Taxi commuters happy about free wifi access

Taxi commuters in Soweto are happy about getting free wifi access while travelling in taxis or waiting at the taxi rank, they said on Thursday.

Dorcas Mthiya from Diepkloof said the project was a good idea. She was on her way to catch a taxi at the Baragwanath taxi rank where one of the wifi access points had been installed. 

“Normally we get it at the mall or where we work. Here in Soweto there are hardly any wifi spots.” 

University of Johannesburg students Gcina Kelembe and Mbali Mnyandu said the free internet access would make life easier for them because they spent most of their time on their cellphones. Kelembe said they would use it for varsity work-related things and social media. 

During a ride to and from the taxi rank, transport MEC Ismail Vadi connected to the vehicle’s network and browsed through his emails. Another passenger played videos on Youtube. 


The South African National Taxi Council (Santaco) earlier launched the WiTaxi project, which would see 1 500 taxis and 50 taxi ranks providing free internet access to commuters within six months. 

Wifi access points
“We want to keep our 15-million daily commuters and attract more people back to using public transport in general and taxis in particular,” Santaco president Philip Taaibosch said. 

Subsequent phases would see between 4 000 and 5 000 wifi access points installed monthly. 

Santaco said the installation of wifi in all taxis and taxi ranks would be done within three years. The taxi association, Telkom and Telesure were partners in the project. 

Santaco chief executive Nkululeko Buthelezi said Telkom would provide the technical support for the project, while Telesure would contribute financially. He declined to comment on how much would be spent on the project. 

“It’s in the tens of millions.” Each commuter would get 50MB free a month. Once they connected their device with the taxi’s wifi network, they would be able to use the 50MB in any connected taxi or rank. 

Once that 50MB was used up, a prompt would let the user know that the usage had run out. Users who wanted more access would have an option to buy more. Earlier, Vadi described the project as innovative. “Man, I tell you. I would not have thought of an idea of getting internet into a taxi. It is a novel move,” he said. – Sapa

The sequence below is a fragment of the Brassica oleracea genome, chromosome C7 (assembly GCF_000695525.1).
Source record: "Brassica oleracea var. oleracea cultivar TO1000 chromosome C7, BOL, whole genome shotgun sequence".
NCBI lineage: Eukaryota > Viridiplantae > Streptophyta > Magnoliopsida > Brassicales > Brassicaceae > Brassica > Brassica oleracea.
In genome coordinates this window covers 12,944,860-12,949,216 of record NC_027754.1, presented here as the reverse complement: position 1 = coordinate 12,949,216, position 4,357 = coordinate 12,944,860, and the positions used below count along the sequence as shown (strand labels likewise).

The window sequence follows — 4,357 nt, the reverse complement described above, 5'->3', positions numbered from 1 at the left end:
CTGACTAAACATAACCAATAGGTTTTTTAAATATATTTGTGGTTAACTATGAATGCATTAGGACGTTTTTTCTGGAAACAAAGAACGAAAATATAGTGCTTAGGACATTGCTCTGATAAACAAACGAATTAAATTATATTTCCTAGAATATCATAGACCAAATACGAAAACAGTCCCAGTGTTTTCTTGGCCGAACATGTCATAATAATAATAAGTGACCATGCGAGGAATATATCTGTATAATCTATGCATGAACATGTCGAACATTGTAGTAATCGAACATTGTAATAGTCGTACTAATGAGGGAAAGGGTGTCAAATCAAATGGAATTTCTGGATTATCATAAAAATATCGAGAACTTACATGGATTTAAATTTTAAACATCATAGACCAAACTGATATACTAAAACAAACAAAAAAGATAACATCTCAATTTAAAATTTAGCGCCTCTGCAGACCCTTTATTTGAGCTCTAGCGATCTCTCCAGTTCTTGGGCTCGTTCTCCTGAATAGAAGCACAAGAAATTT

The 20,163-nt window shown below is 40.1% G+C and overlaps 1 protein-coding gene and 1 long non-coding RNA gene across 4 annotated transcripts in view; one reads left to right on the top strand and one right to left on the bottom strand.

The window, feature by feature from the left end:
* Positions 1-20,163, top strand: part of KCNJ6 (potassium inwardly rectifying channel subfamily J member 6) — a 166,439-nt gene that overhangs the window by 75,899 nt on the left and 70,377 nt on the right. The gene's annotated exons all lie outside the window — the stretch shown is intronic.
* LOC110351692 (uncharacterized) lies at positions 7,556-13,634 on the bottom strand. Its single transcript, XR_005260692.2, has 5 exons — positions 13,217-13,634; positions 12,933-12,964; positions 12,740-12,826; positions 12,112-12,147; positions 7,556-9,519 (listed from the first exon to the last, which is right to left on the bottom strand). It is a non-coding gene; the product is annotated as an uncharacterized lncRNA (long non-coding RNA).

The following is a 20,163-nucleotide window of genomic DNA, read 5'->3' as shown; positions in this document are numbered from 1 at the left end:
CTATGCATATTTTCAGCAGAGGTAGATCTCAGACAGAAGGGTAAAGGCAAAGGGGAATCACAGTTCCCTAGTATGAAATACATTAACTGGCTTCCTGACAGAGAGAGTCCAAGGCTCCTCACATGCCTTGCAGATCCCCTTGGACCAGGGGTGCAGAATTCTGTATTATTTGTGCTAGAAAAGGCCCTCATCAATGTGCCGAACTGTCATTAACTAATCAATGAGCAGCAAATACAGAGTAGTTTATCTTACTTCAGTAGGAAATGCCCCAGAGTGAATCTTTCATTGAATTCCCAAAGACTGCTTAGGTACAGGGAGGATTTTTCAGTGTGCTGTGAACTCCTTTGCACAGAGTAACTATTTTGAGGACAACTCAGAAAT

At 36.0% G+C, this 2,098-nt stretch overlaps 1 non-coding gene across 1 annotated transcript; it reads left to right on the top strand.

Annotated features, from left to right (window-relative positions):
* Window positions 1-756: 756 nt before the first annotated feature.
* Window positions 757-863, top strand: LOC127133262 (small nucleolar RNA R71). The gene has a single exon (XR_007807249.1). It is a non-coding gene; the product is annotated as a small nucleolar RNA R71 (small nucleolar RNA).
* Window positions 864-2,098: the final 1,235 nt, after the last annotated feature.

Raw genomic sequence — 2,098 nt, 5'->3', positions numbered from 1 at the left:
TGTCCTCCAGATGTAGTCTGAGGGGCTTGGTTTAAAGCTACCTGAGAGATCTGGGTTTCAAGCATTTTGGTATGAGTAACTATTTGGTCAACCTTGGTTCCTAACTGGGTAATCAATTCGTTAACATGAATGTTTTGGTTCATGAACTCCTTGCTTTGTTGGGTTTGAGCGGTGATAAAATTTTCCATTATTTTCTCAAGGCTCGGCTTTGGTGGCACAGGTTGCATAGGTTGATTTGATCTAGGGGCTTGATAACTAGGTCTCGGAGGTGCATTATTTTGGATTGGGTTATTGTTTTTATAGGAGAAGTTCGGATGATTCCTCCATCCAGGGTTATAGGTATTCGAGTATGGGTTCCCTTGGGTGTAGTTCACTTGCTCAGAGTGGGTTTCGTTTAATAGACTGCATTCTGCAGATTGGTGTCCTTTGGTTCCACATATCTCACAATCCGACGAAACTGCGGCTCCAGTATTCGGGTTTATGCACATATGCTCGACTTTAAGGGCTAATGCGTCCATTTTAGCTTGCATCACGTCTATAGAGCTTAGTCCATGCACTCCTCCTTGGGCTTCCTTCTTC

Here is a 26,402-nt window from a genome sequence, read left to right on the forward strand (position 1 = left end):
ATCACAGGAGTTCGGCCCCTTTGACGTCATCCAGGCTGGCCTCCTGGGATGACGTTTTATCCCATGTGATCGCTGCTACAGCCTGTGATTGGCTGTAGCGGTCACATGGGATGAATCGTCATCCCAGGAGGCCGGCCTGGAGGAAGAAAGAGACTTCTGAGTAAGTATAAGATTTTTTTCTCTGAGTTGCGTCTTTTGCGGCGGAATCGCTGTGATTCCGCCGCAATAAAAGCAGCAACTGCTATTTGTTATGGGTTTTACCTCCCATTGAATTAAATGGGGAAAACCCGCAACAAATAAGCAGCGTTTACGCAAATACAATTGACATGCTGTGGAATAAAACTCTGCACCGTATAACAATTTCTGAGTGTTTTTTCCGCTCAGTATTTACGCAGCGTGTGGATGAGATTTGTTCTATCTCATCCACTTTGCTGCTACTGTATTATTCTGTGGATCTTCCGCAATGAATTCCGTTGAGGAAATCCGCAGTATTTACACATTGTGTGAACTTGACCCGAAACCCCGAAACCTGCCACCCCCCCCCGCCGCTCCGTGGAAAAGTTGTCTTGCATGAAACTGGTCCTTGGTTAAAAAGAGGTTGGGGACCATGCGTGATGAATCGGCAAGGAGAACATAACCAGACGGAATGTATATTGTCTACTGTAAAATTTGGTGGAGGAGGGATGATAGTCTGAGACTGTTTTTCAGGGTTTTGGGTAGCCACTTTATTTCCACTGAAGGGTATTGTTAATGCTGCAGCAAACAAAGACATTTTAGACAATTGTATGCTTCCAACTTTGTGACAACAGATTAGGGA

Subscribe to the M&G

These are unprecedented times, and the role of media to tell and record the story of South Africa as it develops is more important than ever.

The Mail & Guardian is a proud news publisher with roots stretching back 35 years, and we’ve survived right from day one thanks to the support of readers who value fiercely independent journalism that is beholden to no-one. To help us continue for another 35 future years with the same proud values, please consider taking out a subscription.

Sapa
Guest Author

Related stories

‘I get nothing at the end of the day’

The taxi industry is the backbone of South Africa’s public transport system. But its drivers, at the mercy of their bosses and government, are struggling to survive the new Covid-19 rules

Mbalula defends changing taxi operating times

Regulations for taxis have been relaxed over the last few days of the lockdown prompting criticism. Transport minister Fikile Mbalula however, has defended the decision

eThekwini commuters pay for council’s contracts

Perhaps a commission of inquiry can shine the spotlight on public transport in Durban, where bus and taxi passengers have to contend with fare increases and disrupted services

Web threatens democracy and must be regulated – without limits on freedom of speech

The political harms caused by large scale are critical issues as well, and ought to be considered in antitrust enforcement

Internet a distant dream for many in oil-rich Equatorial Guinea

Equatorial Guinea has the most expensive internet in the world after Zimbabwe

Tiny taxi offers a cute alternative

A new e-hailing service offers rides at a fraction of its rivals’ prices, and it’s cooking with gas
Advertising

Subscribers only

The shame of 40 000 missing education certificates

Graduates are being left in the lurch by a higher education department that is simply unable to deliver the crucial certificates proving their qualifications - in some cases dating back to 1992

The living nightmare of environmental activists who protest mine expansion

Last week Fikile Ntshangase was gunned down as activists fight mining company Tendele’s expansions. Community members tell the M&G about the ‘kill lists’ and the dread they live with every day

More top stories

Fifteen witnesses for vice-chancellor probe

Sefako Makgatho University vice-chancellor Professor Peter Mbati had interdicted parliament last month from continuing with the inquiry

Constitutional Court ruling on restructuring dispute is good for employers

A judgment from the apex court empowers employers to change their workers’ contracts — without consultation

Audi Q8: Perfectly cool

The Audi Q8 is designed to be the king in the elite SUV class. But is it a victim of its own success?

KZN officials cash in on ‘danger pay for Covid-19’

Leadership failures at Umdoni local municipality in KwaZulu-Natal have caused a ‘very unhappy’ ANC PEC to fire the mayor and chief whip
Advertising

press releases

Loading latest Press Releases…

The best local and international journalism

handpicked and in your inbox every weekday